17 February 2014

Was He? Does It Matter?

Here in the US, today is “Presidents’ Day”.  In my childhood and adolescence, schools were closed on the 12th of February to celebrate Abraham Lincoln’s (but not Charles Darwin’s) birthday and on the 22nd for George Washington’s birth.  Some time when I was in college, I think, the two holidays were combined into a Monday observance.

I haven’t seen many attempts to psychoanalyze George Washington.  However, about a decade ago, it seemed fashionable (at least among actual and wannabe historians) to speculate on Lincoln’s sexual proclivities.  More than a few people who were trying to make names for themselves or simply to seem smart (to whom, I don’t want to know) claimed that Lincoln was gay.  They cited such evidence as the fact that he sometimes shared his bed with other men and that he seemed distant, even cold, toward his wife.

Now, I would not be upset if someone could prove once and for all that “Honest Abe” was indeed a homophile.  However, I also can’t say that the question of whether or not he was doesn’t occupy my mind.  For that matter, I don’t find myself thinking much at all about whether famous historical figures were straight, gay or whatever, unless it has some obvious bearing on their actions.

To be perfectly honest, I never could impute any sort of sexuality to Lincoln.  In every portrait I’ve seen of him—and the monument to him in Washington, DC—he simply seems too dour to experience any sort of passion or pleasure.  In fact, the time I saw his larger-than-life statue in the nation’s capital, all I could think was, “Shit, that guy was ugly!”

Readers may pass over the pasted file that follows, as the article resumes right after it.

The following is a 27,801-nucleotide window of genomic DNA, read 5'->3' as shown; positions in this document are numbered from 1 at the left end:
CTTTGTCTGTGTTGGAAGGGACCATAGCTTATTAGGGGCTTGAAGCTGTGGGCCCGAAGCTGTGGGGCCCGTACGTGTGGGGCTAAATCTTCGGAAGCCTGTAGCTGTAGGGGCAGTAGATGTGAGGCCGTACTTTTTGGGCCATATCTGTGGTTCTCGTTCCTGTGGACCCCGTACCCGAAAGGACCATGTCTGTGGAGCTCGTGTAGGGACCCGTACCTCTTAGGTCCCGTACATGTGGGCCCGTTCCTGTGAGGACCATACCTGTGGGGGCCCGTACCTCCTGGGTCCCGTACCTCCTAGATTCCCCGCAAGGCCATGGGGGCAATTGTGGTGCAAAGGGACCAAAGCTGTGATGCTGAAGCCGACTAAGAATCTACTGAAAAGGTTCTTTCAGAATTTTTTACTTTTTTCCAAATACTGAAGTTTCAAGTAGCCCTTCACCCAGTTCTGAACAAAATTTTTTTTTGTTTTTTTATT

About his sharing his bed:  It wasn’t uncommon in those days before central heating and such.  Even today, people of the same sex sometimes share a bed because they’re sharing the same space—for the same reasons people who aren’t romantically linked would share a space.  Also, if he was indeed cold or distant to his wife, I could easily understand it, having seen the portraits and read accounts of him.  His contemporaries noted that he often seemed sad and distant; he himself confessed to suffering bouts of depression. As someone who can honestly say she’s experienced her share of despair, I can attest to the difficulty of letting yourself get close to someone, or letting someone get close to you, when you’re trying to find your own self-worth.

The real point, though, is that trying to “prove” that some long-dead historical figure was gay or lesbian or straight makes the person trying to make the case—and the group into which the person is trying to fit said historical figure—seem less credible and overly concerned with the seemingly trivial.

If anything, I think it’s more important for LGBT people to figure out whether we can apply any of his methods or lessons to our own struggles. As to whether he would have supported same-sex marriage…well, he believed that people should be free and equal.  I’ll leave it at that.

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